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IMELDA MARCOS AND HER CINEMATIC DREAMS

Aditya Sunday September 28, 2014

IMELDA MARCOS AND HER CINEMATIC DREAMS  

When it comes to evoking the figure of "Madame" Imelda Marcos, especially in the West, all the wildest fantasies pop up. And it's not about politics and her "dictatorial" ruling, but all about her "follies", and more precisely about her mythical 3000 pairs of shoes, her countless handbags, and even her mink fur coats, which were exhibited in Malacañang Palace after the fall of Ferdinand Marcos (I was there in 1986). Thereafter, it was a "mis en scène" in numerous plays and musicals, like the recent Here Lies Love by David Byrne on Broadway and London. Among the many films on or about her, The Red Shoes, directed by Raul Jorolan (2010, with Marvin Agustin), featured actress Tessie Tomas as a spiritualist. And the same Tessie impersonated Imelda in a show at the Manila Film Centre. More seriously, there was a very interesting documentary on Imelda by Ramona Diaz (2003), which infuriated “Madame”, who tried in vain to stop it from being screened. 

However, beyond the usual clichés and fantasies, one must remember what the former First Lady of the Philippines, now a "living legend" at 85, has done (in her own super-egocentric way, of course) for Culture, the Arts and Cinema, however controversial it may be. When she was in power (and what power she had!) with her husband, President/dictator Ferdinand Marcos, she had pursued a dream of "pure beauty" for her country. The Philippines was then a real economic power in South East Asia. Imelda was herself a former beauty queen (first crowned the "Rose of Tacloban" (1947) and later Miss Leyte, and Miss Philippines in the 1950s) when she met Senator F.Marcos and married him. She wanted to give her country a cultural status equal to that of developed countries, of USA or Europe...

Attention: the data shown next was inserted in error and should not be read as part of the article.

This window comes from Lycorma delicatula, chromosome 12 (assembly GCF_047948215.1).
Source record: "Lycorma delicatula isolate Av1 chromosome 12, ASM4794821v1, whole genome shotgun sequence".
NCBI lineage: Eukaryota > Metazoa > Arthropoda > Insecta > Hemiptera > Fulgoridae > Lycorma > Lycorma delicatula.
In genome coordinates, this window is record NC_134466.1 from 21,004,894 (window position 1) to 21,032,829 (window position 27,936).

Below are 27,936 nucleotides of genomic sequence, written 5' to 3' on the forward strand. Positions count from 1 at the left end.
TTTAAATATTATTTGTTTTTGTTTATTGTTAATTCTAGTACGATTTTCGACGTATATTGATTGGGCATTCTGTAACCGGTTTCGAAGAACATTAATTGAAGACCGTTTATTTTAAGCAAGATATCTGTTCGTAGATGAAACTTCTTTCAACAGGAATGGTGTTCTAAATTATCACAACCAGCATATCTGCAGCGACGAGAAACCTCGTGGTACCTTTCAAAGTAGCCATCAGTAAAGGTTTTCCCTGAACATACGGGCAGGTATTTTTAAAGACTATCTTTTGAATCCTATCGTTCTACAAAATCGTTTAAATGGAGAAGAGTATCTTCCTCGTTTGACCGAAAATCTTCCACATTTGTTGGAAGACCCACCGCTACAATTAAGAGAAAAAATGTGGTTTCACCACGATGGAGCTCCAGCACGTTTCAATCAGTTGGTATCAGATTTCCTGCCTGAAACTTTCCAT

The CCP and the Manila Film Centre as Instruments of Cultural Power

Her biggest project, financed with State money without any clear control, was the famous Cultural Centre of the Philippines (CCP) in Pasay. Inaugurated in 1969, this massive concrete block facing Manila Bay is active even today, since most cultural events happen in Metro Manila. Imelda attended its 40th anniversary in 2009 like she was back home! However, as far as cinema is concerned, her most ambitious project remains the Manila Film Centre, where most film activities, including a National Film Archive (which, alas, didn't really take off), were to happen. 

The building, located south-west of the CC complex, was designed by architect Froilan Hong, and was supposed to open at the end of 1981 to host the first Manila International Film Festival in January 1982.As the deadline was very tight, about 4000 workers were hired who worked round the clock in three shifts, which almost evokes the construction of a pyramid in Egypt! But the construction of that imposing building was marred by a deadly accident on Nov.17, 1981, when a huge scaffolding collapsed, and about 170 workers fell and were almost buried under quick-drying wet cement. Rescuers were allowed on the site only nine hours after the accident and a number of workers (it appeared later that there were only a dozen) were indeed buried alive in cement, which is a kind of horror film in itself.There was subsequently a popular rumour that the building was haunted by their ghosts…

Even though the Prime Minister disapproved a 5 million dollar subsidy meant for the film festival, Imelda found a way to raise money for HER film festival, which actually took place on18-29 January 1982. A number of international guests were invited, including Satyajit Ray, and American actor George Hamilton, a personal friend of Imelda's, who later testified in her favour when she was accused of stealing money in the USA. Imelda paraded and even sang in front of her guests. The Best Film Award went to 36Chowringhee Lane, by AparnaSen (India). The festival ran for another year, and that was the last we saw of that "world class film festival"…